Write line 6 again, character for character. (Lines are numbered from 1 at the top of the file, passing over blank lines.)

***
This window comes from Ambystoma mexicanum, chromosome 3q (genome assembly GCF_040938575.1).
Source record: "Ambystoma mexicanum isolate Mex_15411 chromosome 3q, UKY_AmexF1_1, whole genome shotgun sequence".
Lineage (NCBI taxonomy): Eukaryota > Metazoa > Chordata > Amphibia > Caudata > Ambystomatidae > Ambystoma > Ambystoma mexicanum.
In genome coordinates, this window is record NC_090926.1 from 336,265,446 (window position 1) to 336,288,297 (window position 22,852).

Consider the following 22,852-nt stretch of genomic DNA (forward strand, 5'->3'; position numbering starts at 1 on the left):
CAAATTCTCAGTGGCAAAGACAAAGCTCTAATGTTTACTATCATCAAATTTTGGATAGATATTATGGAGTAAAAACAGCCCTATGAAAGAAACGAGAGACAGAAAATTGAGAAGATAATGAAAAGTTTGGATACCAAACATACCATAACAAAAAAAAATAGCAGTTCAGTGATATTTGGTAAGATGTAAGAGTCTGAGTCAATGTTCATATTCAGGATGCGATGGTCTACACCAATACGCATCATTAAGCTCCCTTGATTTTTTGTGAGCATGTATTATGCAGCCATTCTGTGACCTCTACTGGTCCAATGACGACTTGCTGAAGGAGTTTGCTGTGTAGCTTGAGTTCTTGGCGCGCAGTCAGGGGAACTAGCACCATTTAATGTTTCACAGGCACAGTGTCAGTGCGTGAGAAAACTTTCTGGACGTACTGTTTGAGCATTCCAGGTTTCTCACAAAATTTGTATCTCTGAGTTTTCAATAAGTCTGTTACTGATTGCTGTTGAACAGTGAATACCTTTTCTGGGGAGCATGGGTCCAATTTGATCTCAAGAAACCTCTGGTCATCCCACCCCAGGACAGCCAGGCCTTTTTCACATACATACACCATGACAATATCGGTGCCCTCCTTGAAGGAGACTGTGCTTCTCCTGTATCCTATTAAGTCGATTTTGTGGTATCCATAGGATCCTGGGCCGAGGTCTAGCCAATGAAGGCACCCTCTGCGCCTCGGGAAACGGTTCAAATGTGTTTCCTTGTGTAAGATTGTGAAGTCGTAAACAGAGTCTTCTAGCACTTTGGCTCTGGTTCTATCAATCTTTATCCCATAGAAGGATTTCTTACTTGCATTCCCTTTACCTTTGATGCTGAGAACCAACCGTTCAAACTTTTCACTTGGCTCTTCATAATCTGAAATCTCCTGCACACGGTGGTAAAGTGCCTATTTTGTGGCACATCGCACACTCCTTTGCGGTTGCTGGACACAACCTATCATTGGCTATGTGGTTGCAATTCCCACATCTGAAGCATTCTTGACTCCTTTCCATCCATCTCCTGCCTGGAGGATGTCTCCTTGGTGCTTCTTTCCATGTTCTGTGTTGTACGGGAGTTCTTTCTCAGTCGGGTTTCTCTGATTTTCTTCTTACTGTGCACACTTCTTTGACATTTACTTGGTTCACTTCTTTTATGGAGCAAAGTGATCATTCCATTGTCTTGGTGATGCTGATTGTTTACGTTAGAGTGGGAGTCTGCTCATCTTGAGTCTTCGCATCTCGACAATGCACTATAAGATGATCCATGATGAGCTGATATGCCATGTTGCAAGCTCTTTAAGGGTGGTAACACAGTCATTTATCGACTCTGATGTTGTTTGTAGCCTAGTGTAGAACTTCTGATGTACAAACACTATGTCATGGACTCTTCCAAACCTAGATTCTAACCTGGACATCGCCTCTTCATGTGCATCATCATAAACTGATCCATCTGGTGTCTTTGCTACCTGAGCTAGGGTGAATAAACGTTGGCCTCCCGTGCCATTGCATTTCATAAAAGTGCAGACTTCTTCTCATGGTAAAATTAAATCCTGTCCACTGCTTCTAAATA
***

CAAATTCTCAGTGGCAAAGACAAAGCTCTAATGTTTACTATCATCAAATTTTGGATAGATATTATGGAGTAAAAACAGCCCTATGAAAGAAACGAGAGACAGAAAATTGAGAAGATAATGAAAAGTTTGGATACCAAACATACCATAACAAAAAAAAATAGCAGTTCAGTGATATTTGGTAAGATGTAAGAGTCTGAGTCAATGTTCATATTCAGGATGCGATGGTCTACACCAATACGCATCATTAAGCTCCCTTGATTTTTTGTGAGCATGTATTATGCAGCCATTCTGTGACCTCTACTGGTCCAATGACGACTTGCTGAAGGAGTTTGCTGTGTAGCTTGAGTTCTTGGCGCGCAGTCAGGGGAACTAGCACCATTTAATGTTTCACAGGCACAGTGTCAGTGCGTGAGAAAACTTTCTGGACGTACTGTTTGAGCATTCCAGGTTTCTCACAAAATTTGTATCTCTGAGTTTTCAATAAGTCTGTTACTGATTGCTGTTGAACAGTGAATACCTTTTCTGGGGAGCATGGGTCCAATTTGATCTCAAGAAACCTCTGGTCATCCCACCCCAGGACAGCCAGGCCTTTTTCACATACATACACCATGACAATATCGGTGCCCTCCTTGAAGGAGACTGTGCTTCTCCTGTATCCTATTAAGTCGATTTTGTGGTATCCATAGGATCCTGGGCCGAGGTCTAGCCAATGAAGGCACCCTCTGCGCCTCGGGAAACGGTTCAAATGTGTTTCCTTGTGTAAGATTGTGAAGTCGTAAACAGAGTCTTCTAGCACTTTGGCTCTGGTTCTATCAATCTTTATCCCATAGAAGGATTTCTTACTTGCATTCCCTTTACCTTTGATGCTGAGAACCAACCGTTCAAACTTTTCACTTGGCTCTTCATAATCTGAAATCTCCTGCACACGGTGGTAAAGTGCCTATTTTGTGGCACATCGCACACTCCTTTGCGGTTGCTGGACACAACCTATCATTGGCTATGTGGTTGCAATTCCCACATCTGAAGCATTCTTGACTCCTTTCCATCCATCTCCTGCCTGGAGGATGTCTCCTTGGTGCTTCTTTCCATGTTCTGTGTTGTACGGGAGTTCTTTCTCAGTCGGGTTTCTCTGATTTTCTTCTTACTGTGCACACTTCTTTGACATTTACTTGGTTCACTTCTTTTATGGAGCAAAGTGATCATTCCATTGTCTTGGTGATGCTGATTGTTTACGTTAGAGTGGGAGTCTGCTCATCTTGAGTCTTCGCATCTCGACAATGCACTATAAGATGATCCATGATGAGCTGATATGCCATGTTGCAAGCTCTTTAAGGGTGGTAACACAGTCATTTATCGACTCTGATGTTGTTTGTAGCCTAGTGTAGAACTTCTGATGTACAAACACTATGTCATGGACTCTTCCAAACCTAGATTCTAACCTGGACATCGCCTCTTCATGTGCATCATCATAAACTGATCCATCTGGTGTCTTTGCTACCTGAGCTAGGGTGAATAAACGTTGGCCTCCCGTGCCATTGCATTTCATAAAAGTGCAGACTTCTTCTCATGGTAAAATTAAATCCTGTCCACTGCTTCTAAATA